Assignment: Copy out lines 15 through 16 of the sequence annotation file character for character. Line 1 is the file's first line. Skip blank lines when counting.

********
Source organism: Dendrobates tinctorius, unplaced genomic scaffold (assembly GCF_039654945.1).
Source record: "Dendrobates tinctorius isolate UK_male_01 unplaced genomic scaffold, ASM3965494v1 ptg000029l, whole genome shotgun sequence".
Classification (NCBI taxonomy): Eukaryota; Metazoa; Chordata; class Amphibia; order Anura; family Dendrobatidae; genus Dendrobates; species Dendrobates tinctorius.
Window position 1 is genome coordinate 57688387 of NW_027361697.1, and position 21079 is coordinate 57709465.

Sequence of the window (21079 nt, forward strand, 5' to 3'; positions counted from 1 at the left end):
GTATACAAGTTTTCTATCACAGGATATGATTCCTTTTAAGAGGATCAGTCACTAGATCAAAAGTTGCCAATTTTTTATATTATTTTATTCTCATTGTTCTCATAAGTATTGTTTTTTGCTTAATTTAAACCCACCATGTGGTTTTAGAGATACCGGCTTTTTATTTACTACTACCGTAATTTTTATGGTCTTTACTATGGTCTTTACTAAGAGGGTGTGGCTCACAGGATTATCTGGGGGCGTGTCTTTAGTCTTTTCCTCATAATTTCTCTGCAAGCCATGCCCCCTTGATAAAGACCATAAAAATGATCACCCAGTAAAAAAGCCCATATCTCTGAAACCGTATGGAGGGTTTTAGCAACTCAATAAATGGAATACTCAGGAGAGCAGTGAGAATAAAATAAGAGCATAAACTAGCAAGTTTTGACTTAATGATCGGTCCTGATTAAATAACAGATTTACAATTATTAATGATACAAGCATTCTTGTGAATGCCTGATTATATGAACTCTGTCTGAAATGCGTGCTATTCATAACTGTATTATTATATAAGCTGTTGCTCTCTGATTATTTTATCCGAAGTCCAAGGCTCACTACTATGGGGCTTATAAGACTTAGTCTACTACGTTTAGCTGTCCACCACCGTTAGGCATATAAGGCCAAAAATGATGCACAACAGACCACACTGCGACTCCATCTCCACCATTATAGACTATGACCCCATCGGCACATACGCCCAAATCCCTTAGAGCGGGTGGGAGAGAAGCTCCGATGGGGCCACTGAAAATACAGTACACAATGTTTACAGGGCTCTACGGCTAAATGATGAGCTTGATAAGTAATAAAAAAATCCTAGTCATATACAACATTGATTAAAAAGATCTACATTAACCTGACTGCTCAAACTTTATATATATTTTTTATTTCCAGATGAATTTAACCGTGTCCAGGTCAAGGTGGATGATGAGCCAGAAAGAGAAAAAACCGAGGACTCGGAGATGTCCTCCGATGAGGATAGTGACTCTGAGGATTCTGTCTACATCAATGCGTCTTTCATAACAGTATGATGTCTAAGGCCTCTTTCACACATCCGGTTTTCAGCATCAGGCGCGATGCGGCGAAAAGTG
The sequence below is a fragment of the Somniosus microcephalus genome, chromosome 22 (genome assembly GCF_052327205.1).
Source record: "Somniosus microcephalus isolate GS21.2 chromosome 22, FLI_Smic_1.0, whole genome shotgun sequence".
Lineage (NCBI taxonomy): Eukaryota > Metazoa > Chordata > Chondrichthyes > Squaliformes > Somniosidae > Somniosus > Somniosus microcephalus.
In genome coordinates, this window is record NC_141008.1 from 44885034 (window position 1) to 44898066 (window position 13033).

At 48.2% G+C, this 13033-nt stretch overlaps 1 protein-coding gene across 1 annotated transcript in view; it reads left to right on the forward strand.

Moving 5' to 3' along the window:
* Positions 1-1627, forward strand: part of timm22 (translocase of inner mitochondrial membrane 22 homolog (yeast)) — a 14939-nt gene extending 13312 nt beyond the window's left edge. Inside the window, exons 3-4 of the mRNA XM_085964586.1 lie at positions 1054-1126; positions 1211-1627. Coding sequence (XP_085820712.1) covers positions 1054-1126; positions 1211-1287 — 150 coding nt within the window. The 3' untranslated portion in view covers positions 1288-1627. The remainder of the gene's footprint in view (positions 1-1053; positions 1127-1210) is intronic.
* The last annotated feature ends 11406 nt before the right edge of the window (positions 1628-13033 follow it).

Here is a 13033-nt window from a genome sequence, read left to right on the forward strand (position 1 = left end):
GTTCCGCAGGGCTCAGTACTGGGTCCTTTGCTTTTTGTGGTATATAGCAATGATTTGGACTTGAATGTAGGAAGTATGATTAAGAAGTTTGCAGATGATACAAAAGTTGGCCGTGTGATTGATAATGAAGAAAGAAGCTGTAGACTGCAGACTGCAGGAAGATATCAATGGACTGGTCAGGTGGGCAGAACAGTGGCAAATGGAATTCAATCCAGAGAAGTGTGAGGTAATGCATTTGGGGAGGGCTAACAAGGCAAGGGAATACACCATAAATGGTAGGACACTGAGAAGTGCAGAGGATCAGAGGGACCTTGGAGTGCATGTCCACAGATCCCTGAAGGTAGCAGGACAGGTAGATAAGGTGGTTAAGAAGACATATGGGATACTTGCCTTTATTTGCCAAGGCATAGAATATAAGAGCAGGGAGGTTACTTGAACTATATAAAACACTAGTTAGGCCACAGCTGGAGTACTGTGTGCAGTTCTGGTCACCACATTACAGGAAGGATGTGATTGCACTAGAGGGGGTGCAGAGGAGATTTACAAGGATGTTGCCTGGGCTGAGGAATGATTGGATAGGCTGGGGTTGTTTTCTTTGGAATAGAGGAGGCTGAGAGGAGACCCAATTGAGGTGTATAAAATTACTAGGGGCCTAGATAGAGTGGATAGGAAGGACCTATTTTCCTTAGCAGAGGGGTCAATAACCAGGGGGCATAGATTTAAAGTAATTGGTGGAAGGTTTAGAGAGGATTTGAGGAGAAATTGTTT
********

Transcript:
Here is a 13033-nt window from a genome sequence, read left to right on the forward strand (position 1 = left end):
GTTCCGCAGGGCTCAGTACTGGGTCCTTTGCTTTTTGTGGTATATAGCAATGATTTGGACTTGAATGTAGGAAGTATGATTAAGAAGTTTGCAGATGATACAAAAGTTGGCCGTGTGATTGATAATGAAGAAAGAAGCTGTAGACTGCAGACTGCAGGAAGATATCAATGGACTGGTCAGGTGGGCAGAACAGTGGCAAATGGAATTCAATCCAGAGAAGTGTGAGGTAATGCATTTGGGGAGGGCTAACAAGGCAAGGGAATACACCATAAATGGTAGGACACTGAGAAGTGCAGAGGATCAGAGGGACCTTGGAGTGCATGTCCACAGATCCCTGAAGGTAGCAGGACAGGTAGATAAGGTGGTTAAGAAGACATATGGGATACTTGCCTTTATTTGCCAAGGCATAGAATATAAGAGCAGGGAGGTTACTTGAACTATATAAAACACTAGTTAGGCCACAGCTGGAGTACTGTGTGCAGTTCTGGTCACCACATTACAGGAAGGATGTGATTGCACTAGAGGGGGTGCAGAGGAGATTTACAAGGATGTTGCCTGGGCTGAGGAATGATTGGATAGGCTGGGGTTGTTTTCTTTGGAATAGAGGAGGCTGAGAGGAGACCCAATTGAGGTGTATAAAATTACTAGGGGCCTAGATAGAGTGGATAGGAAGGACCTATTTTCCTTAGCAGAGGGGTCAATAACCAGGGGGCATAGATTTAAAGTAATTGGTGGAAGGTTTAGAGAGGATTTGAGGAGAAATTGTTT